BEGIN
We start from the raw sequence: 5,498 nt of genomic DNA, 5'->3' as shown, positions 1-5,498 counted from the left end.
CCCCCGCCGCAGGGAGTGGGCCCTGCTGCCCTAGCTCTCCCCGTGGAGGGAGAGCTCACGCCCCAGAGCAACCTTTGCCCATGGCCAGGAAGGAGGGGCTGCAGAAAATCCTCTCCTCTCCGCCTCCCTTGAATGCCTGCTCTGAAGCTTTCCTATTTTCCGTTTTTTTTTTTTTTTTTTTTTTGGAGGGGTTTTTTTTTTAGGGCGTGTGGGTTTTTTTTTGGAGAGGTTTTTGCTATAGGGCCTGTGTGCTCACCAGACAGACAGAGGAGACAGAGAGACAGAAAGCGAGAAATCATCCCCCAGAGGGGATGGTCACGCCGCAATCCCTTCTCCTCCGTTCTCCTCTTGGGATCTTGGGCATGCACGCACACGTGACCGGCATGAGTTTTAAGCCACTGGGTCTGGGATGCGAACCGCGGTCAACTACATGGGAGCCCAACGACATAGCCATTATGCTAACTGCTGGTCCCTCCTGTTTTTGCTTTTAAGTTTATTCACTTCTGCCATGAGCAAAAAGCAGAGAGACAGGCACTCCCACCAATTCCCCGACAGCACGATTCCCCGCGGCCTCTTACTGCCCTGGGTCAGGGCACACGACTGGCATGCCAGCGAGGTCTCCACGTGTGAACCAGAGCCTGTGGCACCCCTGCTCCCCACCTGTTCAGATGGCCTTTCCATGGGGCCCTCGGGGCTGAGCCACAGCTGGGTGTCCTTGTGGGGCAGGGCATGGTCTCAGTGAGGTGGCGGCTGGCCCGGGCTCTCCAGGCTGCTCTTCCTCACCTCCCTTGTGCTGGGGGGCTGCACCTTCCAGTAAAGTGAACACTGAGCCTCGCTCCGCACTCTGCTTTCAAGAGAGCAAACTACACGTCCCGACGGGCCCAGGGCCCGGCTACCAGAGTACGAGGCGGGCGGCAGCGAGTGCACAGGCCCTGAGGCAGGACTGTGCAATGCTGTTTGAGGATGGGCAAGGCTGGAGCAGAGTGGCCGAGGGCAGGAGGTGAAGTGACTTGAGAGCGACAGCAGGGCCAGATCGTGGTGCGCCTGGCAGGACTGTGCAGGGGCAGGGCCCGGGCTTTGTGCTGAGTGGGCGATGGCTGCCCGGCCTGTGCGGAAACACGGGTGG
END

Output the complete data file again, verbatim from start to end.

We start from the raw sequence: 5,498 nt of genomic DNA, 5'->3' as shown, positions 1-5,498 counted from the left end.
CCCCCGCCGCAGGGAGTGGGCCCTGCTGCCCTAGCTCTCCCCGTGGAGGGAGAGCTCACGCCCCAGAGCAACCTTTGCCCATGGCCAGGAAGGAGGGGCTGCAGAAAATCCTCTCCTCTCCGCCTCCCTTGAATGCCTGCTCTGAAGCTTTCCTATTTTCCGTTTTTTTTTTTTTTTTTTTTTTGGAGGGGTTTTTTTTTTAGGGCGTGTGGGTTTTTTTTTGGAGAGGTTTTTGCTATAGGGCCTGTGTGCTCACCAGACAGACAGAGGAGACAGAGAGACAGAAAGCGAGAAATCATCCCCCAGAGGGGATGGTCACGCCGCAATCCCTTCTCCTCCGTTCTCCTCTTGGGATCTTGGGCATGCACGCACACGTGACCGGCATGAGTTTTAAGCCACTGGGTCTGGGATGCGAACCGCGGTCAACTACATGGGAGCCCAACGACATAGCCATTATGCTAACTGCTGGTCCCTCCTGTTTTTGCTTTTAAGTTTATTCACTTCTGCCATGAGCAAAAAGCAGAGAGACAGGCACTCCCACCAATTCCCCGACAGCACGATTCCCCGCGGCCTCTTACTGCCCTGGGTCAGGGCACACGACTGGCATGCCAGCGAGGTCTCCACGTGTGAACCAGAGCCTGTGGCACCCCTGCTCCCCACCTGTTCAGATGGCCTTTCCATGGGGCCCTCGGGGCTGAGCCACAGCTGGGTGTCCTTGTGGGGCAGGGCATGGTCTCAGTGAGGTGGCGGCTGGCCCGGGCTCTCCAGGCTGCTCTTCCTCACCTCCCTTGTGCTGGGGGGCTGCACCTTCCAGTAAAGTGAACACTGAGCCTCGCTCCGCACTCTGCTTTCAAGAGAGCAAACTACACGTCCCGACGGGCCCAGGGCCCGGCTACCAGAGTACGAGGCGGGCGGCAGCGAGTGCACAGGCCCTGAGGCAGGACTGTGCAATGCTGTTTGAGGATGGGCAAGGCTGGAGCAGAGTGGCCGAGGGCAGGAGGTGAAGTGACTTGAGAGCGACAGCAGGGCCAGATCGTGGTGCGCCTGGCAGGACTGTGCAGGGGCAGGGCCCGGGCTTTGTGCTGAGTGGGCGATGGCTGCCCGGCCTGTGCGGAAACACGGGTGG